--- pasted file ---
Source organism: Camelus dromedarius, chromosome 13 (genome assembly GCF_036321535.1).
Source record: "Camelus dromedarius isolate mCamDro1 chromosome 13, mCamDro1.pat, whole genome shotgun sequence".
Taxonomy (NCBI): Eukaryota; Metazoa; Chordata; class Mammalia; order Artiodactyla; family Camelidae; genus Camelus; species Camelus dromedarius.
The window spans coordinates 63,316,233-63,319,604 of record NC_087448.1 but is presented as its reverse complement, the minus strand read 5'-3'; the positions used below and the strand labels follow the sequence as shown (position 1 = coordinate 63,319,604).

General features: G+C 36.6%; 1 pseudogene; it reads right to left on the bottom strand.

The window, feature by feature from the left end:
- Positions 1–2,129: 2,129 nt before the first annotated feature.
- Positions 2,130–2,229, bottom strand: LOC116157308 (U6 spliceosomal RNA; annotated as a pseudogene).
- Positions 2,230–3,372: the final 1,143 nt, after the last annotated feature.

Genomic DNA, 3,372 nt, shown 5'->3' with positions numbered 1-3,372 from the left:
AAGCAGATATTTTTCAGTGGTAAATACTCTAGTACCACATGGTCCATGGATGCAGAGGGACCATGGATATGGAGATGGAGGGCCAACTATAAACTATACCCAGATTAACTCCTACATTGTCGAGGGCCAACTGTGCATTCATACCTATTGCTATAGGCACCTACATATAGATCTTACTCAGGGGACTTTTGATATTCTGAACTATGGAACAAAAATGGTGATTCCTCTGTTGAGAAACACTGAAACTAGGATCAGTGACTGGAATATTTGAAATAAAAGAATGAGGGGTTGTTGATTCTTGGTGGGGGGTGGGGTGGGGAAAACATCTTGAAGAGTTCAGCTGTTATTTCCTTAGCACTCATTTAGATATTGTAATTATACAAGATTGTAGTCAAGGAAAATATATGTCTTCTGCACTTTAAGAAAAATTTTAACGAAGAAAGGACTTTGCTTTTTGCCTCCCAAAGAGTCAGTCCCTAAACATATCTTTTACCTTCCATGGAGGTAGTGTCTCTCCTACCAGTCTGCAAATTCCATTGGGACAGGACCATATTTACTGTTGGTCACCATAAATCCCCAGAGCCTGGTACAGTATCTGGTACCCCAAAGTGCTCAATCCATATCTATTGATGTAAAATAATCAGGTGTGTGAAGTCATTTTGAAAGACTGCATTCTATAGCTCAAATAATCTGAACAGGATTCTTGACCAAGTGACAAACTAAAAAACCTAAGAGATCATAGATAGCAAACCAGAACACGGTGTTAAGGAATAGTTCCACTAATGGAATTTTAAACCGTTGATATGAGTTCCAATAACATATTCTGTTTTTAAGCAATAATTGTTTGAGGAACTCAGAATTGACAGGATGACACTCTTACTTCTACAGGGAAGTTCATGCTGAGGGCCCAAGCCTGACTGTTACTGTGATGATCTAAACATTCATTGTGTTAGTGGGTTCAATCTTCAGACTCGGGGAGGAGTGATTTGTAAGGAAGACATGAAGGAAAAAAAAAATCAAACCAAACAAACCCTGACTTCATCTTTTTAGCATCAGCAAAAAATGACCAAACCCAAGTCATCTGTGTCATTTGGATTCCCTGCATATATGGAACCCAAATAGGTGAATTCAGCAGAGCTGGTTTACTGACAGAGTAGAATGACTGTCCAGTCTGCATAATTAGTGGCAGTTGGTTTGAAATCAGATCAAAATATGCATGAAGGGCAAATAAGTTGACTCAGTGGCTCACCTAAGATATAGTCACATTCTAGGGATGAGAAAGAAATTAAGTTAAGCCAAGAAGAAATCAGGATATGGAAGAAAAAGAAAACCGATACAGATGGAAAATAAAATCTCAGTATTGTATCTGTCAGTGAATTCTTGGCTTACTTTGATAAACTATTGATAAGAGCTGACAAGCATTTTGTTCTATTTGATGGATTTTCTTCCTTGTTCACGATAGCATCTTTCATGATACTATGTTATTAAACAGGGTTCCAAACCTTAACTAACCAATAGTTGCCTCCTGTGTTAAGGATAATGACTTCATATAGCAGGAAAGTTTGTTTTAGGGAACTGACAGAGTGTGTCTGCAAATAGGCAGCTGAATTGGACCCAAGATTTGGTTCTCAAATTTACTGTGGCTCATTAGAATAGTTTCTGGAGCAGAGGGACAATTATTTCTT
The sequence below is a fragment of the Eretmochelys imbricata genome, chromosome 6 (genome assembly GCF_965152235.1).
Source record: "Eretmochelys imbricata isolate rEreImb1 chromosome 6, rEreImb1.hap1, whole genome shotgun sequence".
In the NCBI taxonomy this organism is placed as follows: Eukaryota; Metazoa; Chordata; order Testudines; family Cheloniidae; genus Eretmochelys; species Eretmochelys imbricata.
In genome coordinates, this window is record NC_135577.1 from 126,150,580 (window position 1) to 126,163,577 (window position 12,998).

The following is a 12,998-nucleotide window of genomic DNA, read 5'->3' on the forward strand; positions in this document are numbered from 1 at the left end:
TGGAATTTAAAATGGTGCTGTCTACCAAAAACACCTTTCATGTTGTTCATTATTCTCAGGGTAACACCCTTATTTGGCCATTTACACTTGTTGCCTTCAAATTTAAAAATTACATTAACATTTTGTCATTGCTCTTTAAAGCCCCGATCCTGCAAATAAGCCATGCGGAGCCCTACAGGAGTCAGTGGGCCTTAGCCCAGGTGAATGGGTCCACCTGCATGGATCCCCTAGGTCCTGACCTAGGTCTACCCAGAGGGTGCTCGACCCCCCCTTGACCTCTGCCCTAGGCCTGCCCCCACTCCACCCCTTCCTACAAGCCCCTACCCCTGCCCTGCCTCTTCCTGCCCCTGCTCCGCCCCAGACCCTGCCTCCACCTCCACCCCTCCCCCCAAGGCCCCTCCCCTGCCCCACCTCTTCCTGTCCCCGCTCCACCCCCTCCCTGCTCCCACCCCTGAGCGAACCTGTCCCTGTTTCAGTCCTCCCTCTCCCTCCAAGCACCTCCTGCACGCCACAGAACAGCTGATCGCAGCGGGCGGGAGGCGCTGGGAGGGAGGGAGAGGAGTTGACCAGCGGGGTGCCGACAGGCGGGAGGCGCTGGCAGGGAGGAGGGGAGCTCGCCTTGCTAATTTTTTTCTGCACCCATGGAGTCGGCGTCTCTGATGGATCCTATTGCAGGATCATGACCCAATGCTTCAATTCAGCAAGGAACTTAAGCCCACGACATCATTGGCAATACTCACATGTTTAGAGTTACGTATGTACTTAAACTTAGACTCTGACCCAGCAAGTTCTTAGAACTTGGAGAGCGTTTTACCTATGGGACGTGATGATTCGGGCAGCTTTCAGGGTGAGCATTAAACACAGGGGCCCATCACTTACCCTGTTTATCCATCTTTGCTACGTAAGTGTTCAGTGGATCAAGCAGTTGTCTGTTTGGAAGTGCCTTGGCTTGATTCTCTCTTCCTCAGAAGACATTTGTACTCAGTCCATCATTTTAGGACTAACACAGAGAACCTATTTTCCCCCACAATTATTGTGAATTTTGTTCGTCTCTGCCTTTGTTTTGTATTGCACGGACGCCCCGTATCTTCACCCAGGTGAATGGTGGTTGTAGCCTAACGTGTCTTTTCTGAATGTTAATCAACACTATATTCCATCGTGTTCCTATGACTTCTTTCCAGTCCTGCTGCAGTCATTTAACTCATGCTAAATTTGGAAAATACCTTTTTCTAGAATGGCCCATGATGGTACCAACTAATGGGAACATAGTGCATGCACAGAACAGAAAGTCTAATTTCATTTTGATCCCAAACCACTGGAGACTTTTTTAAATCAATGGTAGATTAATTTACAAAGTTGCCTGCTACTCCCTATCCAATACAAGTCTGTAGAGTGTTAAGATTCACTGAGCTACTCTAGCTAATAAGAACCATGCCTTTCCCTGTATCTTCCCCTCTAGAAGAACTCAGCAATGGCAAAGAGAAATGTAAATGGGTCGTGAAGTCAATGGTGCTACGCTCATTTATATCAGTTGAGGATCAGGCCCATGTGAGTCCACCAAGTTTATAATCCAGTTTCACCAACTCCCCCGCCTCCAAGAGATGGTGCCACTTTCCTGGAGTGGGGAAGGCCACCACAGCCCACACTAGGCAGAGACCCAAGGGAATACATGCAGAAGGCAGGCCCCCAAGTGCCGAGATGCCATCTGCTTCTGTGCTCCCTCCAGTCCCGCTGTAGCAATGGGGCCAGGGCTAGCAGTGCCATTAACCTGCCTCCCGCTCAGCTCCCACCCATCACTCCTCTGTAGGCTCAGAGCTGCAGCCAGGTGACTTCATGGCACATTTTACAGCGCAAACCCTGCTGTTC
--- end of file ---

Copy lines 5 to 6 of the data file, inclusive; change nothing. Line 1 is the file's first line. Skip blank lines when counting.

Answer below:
General features: G+C 36.6%; 1 pseudogene; it reads right to left on the bottom strand.

The window, feature by feature from the left end: